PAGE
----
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DNA legislation tabled, Gov't links ballistics data to INTERPOL

Published:Thursday | April 30, 2015 | 4:00 AM
National Security Minister Peter Bunting makes his contribution to the Sectoral Debate in the House of Representatives yesterday.

With the Deoxyribonucleic Acid (DNA) Evidence Act, 2015 finally tabled in the House of Representatives yesterday, after years of gestation, spanning three administrations, National Security Minister Peter Bunting has urged his fellow lawmakers to throw their full support behind the groundbreaking legislation when debate begins in about two weeks.

Another far-reaching crime-fighting measure introduced by the Government to tackle crimes across various jurisdictions is the linking of the Jamaica Integrated Ballistics Identification System (IBIS) with the INTERPOL Ballistic Information Network (IBIN).

The connectivity of these ballistics data systems will allow countries worldwide that have agreed to share ballistics data to combat gun crimes and the trafficking of guns across international borders.

The Police High Command has consistently pressed the Government to introduce DNA law to assist the force in the fight against crime.

In his contribution to the Sectoral Debate in Gordon House yesterday, Bunting said the legislation would provide for the keeping, maintaining, and operating of a consolidated forensic DNA databank, to be known as the National DNA register for the purpose of forensic investigation and human identification.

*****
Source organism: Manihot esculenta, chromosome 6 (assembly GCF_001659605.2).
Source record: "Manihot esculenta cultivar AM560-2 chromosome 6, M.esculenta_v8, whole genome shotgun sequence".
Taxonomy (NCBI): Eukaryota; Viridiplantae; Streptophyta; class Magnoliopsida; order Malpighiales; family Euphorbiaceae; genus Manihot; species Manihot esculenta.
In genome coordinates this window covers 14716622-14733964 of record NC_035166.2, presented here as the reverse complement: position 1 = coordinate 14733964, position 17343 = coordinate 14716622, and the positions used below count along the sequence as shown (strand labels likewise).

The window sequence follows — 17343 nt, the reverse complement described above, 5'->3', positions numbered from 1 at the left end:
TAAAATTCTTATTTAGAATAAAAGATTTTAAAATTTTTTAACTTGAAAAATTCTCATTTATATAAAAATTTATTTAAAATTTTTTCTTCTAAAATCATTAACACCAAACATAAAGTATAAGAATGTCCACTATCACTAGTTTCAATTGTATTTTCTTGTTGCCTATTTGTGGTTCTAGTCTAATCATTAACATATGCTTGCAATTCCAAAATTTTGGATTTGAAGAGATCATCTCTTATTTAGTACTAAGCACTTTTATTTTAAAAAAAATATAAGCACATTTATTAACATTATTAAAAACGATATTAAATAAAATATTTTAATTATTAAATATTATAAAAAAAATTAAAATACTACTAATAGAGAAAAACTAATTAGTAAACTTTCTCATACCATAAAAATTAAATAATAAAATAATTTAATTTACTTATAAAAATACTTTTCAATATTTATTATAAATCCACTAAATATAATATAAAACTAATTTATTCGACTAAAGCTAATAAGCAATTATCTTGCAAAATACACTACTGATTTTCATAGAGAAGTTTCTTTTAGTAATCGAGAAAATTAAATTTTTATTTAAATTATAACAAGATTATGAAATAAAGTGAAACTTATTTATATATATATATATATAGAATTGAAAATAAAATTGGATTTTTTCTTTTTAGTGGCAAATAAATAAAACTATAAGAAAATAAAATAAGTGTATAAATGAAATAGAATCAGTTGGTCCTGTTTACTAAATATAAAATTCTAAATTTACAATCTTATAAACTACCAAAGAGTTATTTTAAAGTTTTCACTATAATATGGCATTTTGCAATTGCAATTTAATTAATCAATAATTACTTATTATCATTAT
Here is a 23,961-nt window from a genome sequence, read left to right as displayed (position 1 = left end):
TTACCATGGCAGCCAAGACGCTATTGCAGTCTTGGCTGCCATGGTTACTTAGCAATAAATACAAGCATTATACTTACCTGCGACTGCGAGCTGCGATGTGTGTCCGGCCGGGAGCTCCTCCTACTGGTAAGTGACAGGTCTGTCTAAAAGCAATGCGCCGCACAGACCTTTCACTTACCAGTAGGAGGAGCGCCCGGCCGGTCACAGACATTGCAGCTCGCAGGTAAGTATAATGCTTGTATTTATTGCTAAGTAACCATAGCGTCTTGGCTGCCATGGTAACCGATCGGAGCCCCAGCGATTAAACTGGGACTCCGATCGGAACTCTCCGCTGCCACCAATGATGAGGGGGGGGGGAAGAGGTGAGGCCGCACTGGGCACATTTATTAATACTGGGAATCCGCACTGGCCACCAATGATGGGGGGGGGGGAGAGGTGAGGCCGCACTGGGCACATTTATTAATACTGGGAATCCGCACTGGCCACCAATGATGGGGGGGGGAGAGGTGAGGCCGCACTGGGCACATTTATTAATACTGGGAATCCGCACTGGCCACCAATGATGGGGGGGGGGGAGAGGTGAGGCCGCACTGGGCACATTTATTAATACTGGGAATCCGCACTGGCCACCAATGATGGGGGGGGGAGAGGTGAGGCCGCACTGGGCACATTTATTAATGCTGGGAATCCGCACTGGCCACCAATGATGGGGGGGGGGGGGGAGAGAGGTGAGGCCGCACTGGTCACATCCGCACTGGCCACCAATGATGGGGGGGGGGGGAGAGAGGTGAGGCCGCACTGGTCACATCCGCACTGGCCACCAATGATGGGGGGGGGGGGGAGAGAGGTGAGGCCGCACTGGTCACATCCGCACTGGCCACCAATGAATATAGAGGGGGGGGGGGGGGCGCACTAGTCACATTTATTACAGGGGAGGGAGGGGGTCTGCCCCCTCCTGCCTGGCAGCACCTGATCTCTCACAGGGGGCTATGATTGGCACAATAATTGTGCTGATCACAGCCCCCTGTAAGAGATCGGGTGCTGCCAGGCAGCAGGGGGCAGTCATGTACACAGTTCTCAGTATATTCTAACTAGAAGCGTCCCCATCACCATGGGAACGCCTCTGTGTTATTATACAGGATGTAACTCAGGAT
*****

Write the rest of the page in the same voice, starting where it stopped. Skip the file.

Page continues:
He said the proposed law would also provide a regulatory framework for the taking of bodily samples and DNA profiles.

resolving difficult cases

In addition, the new law will designate the director of the Forensic Institute as the custodian and will specify the functions of the custodian.

The memorandum of objects and reasons of the bill indicates that the use of DNA evidence has shown to be conclusive in resolving a number of difficult cases, resulting in the successful conviction of serious offenders and in some instances, the exoneration of persons wrongly accused or convicted of crimes. It also helps law-enforcement authorities to identify criminals many years after the commission of an offence.

DNA evidence is valued particularly for the high degree of accuracy in criminal identification because of the unique nature of each person's genetic profile and the longevity of biological material.

"The use of DNA evidence simplifies the administration of justice, saves time and money, and facilitates early detection, arrest and conviction for offences.

Jamaica's forensic lab has had the capability to carry out DNA testing over the years. However, Bunting said this was of limited value, as the law does not provide for the compulsory taking of DNA samples from suspects.

Meanwhile, Bunting announced yesterday that effective April 1, the Institute of Forensic Science and Legal Medicine was established as a department of the Ministry of National Security and is no longer a unit of the police department.

The national security minister said this decision was made in an effort to establish the institute's professional independence and to remove any perception of a conflict of interest.